The Dan, also called the Yacuba, Mebe, Samia, and Gyo (or Gio), live in the border area between Liberia and Coˆte d’Ivoire and number around 350,000 in total. Most Dan live in Coˆte d’Ivoire with much smaller numbers over the border in Liberia. The Dan Maou and the Dan Kran are subdivi-sions of the Dan in Cˆote d’Ivoire and speak the same language also called Dan, which belongs to the southern branch of the Mande of the Niger-Congo phylum. The Dan are a farming people cultivating crops of cocoa, rice, kola nuts, peanuts, cotton, millet, and manioc as well as small live-stock. The region they inhabit includes for-est and savanna, giving them a wide variety of corps they can raise.
Historically, the Dan lacked any form of political cohesion until the 19th century when a common language and the prefer-ence to marry from within the Dan and not choose marriage partners from neigh-boring groups helped foster a sense of unity. Before the 19th century, individual villages were independent, and it was pos-sible to rise to the chieftaincy through suc-cess in farming, hunting, and through lavish gift-giving, which was subsequently institutionalized into the tin ceremony.
Social hierarchy was achieved through community recognition of hard work—and a person seeking such recognition needed to hold feasts and give gifts. Rela-tionships between Dan villages also involved lavish feasting and exchanges of gifts, which gave both leaders further social prestige as well as lessened tensions between communities. In general, the Dan have few oral traditions and no written record of their earlier history. They are, nonetheless, known for resisting Islamiza-tion efforts from the Kingdom of Mali in the 15th and 16th centuries. Even though they generally resisted the ﬁrst efforts to convert them to Islam, the majority are Muslims today.
Even though the majority of Dan today are Muslims, they still have a strong attachment to their traditional animist beliefs. For the Dan, all people have a spi-rit called a du. When a person dies, part of the du will be reborn in a new person, but part of it will also remain in the forest joining the myriad of forest spirits. The spirits are not only in humans, but in ani-mals too, and were created by their god Xra. Any activity needs the cooperation of the forest spirits, and it is necessary to give them a physical form. When a living person is contacted by a du, usually during the initiation period, he must give the spi-ritaform,usuallyasamasktheperson then wears when in touch with the spirit. In addition to a mask carved by the person, he may also need to learn a special dance when using the mask.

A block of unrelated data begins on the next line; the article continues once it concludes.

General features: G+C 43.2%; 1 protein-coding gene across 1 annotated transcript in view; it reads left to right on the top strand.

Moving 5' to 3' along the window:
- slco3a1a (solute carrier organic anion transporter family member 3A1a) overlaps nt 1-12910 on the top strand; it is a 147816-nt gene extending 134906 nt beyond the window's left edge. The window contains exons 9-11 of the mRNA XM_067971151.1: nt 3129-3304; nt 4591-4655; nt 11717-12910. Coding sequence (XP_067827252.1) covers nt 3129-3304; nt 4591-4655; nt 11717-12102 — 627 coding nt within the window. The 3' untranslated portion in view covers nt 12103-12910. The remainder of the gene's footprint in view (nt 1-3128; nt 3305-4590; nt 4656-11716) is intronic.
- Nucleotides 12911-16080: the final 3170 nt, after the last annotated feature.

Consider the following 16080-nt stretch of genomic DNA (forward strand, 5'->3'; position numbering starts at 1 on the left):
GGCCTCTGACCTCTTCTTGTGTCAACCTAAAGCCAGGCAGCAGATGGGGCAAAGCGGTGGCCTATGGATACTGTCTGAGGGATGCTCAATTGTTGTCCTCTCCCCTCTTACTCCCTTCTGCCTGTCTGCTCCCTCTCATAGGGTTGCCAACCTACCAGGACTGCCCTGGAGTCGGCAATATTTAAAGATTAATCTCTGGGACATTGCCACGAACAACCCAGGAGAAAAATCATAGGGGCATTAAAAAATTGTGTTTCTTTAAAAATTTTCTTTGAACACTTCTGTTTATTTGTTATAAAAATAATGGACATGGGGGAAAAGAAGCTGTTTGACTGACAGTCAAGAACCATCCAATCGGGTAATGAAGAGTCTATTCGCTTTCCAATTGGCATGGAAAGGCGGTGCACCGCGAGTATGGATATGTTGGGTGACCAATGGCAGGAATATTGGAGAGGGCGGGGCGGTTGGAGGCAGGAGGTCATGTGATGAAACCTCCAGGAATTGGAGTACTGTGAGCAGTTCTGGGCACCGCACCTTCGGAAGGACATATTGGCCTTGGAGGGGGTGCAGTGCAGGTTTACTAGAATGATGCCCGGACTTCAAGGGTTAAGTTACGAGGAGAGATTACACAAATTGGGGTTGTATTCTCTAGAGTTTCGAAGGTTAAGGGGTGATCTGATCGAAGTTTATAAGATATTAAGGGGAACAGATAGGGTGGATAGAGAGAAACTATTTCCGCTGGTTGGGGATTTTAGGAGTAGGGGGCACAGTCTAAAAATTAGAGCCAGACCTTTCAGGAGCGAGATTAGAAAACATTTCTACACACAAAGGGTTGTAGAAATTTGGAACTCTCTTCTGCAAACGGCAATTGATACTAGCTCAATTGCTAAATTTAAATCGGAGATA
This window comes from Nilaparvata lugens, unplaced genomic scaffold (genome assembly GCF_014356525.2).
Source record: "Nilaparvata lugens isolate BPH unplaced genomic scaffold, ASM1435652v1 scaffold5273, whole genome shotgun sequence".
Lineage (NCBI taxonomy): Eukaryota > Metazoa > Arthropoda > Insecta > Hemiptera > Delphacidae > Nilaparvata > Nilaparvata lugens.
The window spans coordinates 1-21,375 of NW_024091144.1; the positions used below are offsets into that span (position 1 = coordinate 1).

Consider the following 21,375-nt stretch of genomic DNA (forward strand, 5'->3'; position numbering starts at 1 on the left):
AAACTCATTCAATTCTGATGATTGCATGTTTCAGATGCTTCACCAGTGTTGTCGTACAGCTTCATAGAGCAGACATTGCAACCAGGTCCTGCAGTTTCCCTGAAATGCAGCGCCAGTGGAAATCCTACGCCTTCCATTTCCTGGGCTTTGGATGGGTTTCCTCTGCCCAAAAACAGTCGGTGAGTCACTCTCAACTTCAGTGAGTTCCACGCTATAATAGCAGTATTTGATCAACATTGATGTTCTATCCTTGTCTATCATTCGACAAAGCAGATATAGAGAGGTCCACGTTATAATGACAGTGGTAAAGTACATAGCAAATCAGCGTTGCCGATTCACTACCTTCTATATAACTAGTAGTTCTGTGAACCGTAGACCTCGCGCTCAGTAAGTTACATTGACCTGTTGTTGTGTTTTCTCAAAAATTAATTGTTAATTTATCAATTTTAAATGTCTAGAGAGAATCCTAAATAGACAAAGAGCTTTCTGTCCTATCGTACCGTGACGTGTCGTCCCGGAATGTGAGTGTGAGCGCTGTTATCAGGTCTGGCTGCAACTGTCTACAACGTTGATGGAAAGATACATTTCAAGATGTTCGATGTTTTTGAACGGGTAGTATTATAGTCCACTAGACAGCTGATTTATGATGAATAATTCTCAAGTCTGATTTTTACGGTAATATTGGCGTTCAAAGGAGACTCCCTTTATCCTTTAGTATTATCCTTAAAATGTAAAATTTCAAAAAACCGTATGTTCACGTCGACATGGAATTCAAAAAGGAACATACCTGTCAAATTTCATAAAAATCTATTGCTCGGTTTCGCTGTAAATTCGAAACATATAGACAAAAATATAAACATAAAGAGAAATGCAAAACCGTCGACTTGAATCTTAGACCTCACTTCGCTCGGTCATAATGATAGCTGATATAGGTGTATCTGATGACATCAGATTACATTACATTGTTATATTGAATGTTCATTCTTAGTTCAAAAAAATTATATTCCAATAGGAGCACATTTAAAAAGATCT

Traditional Dan religion is compli-cated, and they have developed societies to deal with spirits. Since the 19th century, the most important and most wide spread of the societies is the Leopard, or Go, Society. The Leopard Society controls boys’ initiation and serves to regulate Dan life, since it also is charged with main-taining peace. It is a secret society, meaning that only initiates may know what happens at a meeting, the format they take, and any other information about them. Boys, when initiated, are taken into the forest for three to four months and are taught the secrets of the society. The inﬂuence of the Leopard Society is growing among the Dan, but vil-lages still today try to maintain a degree of local independence.
The Dan make a number of cultural items that have a ready international mar-ket. African art has a wide appeal, and the Dan make both masks and wooden statues, though statues are less common. Originally, the objects on the art market had ceremonial uses and the masks repre-sented du spirits, but some were worn for simply village entertainment. There are a wide variety of masks, but they fall into two main groups. The northern masks are known for having ﬁne features, high, smooth foreheads, eyes set in the middle of the face, and a smooth, brown ﬁnish due to being soaked in mud.
Southern masks are less reﬁned with protruding features, and the brown ﬁnish is rough, being brushed on vegetal pigments.Dan put on mask shows for tourists and are known for a number of masked ﬁgures that dance on stilts. In addition, Dan make objects such as ornamental spoons that are exchanged as tin gifts.The Dan are now among the labor force in Coˆte d’Ivoire’s cities, where they have a deserved reputation for hard work. Dan men work as lumberjacks, dockworkers, and domestic labor, where young people put the Dan belief in hard work to practice. They use their earnings to ﬁnance feasts and gift giving when they return home to gain social status.
John A. Shoup
Bacquart, Jean-Baptiste. The Tribal Arts of Africa: Surveying Africa’s Artistic Geogra- phy. London: Thames and Hudson, 2002.
“Dan Mask Art History.” http://www.rebirth .co.za/Dan_tribal_art_history_and_culture .htm (accessed December 20, 2010).
“Dan Tribe: People of Africa.” http://www.gateway-africa.com/tribe/dan_tribe.html (accessed December 20, 2010).